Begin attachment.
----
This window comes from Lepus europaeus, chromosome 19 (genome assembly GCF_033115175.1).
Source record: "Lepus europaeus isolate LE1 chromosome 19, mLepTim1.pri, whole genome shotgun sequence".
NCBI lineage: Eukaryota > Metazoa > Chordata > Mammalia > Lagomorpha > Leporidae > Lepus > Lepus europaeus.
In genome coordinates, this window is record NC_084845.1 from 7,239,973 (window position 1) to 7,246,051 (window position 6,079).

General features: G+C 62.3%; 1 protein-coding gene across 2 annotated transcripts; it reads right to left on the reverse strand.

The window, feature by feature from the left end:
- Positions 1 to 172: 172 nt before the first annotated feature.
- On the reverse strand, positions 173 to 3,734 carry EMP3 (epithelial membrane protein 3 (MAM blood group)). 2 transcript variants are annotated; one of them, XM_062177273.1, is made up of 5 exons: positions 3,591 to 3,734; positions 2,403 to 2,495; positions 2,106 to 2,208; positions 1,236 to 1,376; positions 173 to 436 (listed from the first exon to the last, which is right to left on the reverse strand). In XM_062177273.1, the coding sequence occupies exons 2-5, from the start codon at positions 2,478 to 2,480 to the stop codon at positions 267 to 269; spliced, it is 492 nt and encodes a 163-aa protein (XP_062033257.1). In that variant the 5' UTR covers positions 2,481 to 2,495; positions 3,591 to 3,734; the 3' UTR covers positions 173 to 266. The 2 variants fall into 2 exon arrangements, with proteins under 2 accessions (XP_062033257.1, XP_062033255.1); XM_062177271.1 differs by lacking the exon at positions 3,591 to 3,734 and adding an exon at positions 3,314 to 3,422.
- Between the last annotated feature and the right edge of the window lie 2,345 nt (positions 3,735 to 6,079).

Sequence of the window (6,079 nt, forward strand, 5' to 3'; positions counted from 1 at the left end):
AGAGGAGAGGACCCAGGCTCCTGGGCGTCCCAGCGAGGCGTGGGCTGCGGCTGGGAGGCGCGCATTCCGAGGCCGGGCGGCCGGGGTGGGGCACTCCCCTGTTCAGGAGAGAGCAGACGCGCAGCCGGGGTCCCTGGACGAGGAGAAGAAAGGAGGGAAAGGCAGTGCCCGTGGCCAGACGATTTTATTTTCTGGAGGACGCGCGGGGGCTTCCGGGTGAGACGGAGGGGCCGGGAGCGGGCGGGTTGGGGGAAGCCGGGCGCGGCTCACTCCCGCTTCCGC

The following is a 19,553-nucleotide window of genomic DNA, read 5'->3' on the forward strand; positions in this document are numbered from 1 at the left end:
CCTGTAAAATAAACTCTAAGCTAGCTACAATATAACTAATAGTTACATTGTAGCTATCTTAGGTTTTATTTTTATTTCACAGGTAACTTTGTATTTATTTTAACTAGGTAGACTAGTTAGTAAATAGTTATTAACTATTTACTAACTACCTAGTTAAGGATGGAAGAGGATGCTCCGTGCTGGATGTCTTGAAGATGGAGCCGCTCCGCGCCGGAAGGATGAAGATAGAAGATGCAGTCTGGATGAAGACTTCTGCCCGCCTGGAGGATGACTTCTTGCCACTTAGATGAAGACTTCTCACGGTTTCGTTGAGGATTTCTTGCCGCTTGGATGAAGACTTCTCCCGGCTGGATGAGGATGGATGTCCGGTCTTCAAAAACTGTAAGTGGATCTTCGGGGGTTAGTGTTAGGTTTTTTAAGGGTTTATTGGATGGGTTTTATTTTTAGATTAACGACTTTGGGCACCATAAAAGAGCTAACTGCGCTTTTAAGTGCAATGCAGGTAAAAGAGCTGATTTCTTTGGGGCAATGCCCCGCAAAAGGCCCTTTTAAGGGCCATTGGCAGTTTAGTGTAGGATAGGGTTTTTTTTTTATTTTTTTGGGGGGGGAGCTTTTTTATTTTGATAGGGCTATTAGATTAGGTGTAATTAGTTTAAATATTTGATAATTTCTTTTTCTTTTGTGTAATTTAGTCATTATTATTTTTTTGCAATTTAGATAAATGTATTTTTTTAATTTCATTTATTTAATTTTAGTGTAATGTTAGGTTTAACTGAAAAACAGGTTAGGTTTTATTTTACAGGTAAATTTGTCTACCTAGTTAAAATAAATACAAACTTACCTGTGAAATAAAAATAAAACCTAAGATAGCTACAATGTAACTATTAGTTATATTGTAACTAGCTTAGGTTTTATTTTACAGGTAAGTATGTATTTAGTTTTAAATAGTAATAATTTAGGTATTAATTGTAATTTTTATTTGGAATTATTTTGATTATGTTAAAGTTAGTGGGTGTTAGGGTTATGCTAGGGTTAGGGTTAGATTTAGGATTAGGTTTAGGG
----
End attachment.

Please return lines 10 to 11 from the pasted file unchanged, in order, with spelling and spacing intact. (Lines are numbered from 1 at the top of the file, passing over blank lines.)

Sequence of the window (6,079 nt, forward strand, 5' to 3'; positions counted from 1 at the left end):
AGAGGAGAGGACCCAGGCTCCTGGGCGTCCCAGCGAGGCGTGGGCTGCGGCTGGGAGGCGCGCATTCCGAGGCCGGGCGGCCGGGGTGGGGCACTCCCCTGTTCAGGAGAGAGCAGACGCGCAGCCGGGGTCCCTGGACGAGGAGAAGAAAGGAGGGAAAGGCAGTGCCCGTGGCCAGACGATTTTATTTTCTGGAGGACGCGCGGGGGCTTCCGGGTGAGACGGAGGGGCCGGGAGCGGGCGGGTTGGGGGAAGCCGGGCGCGGCTCACTCCCGCTTCCGC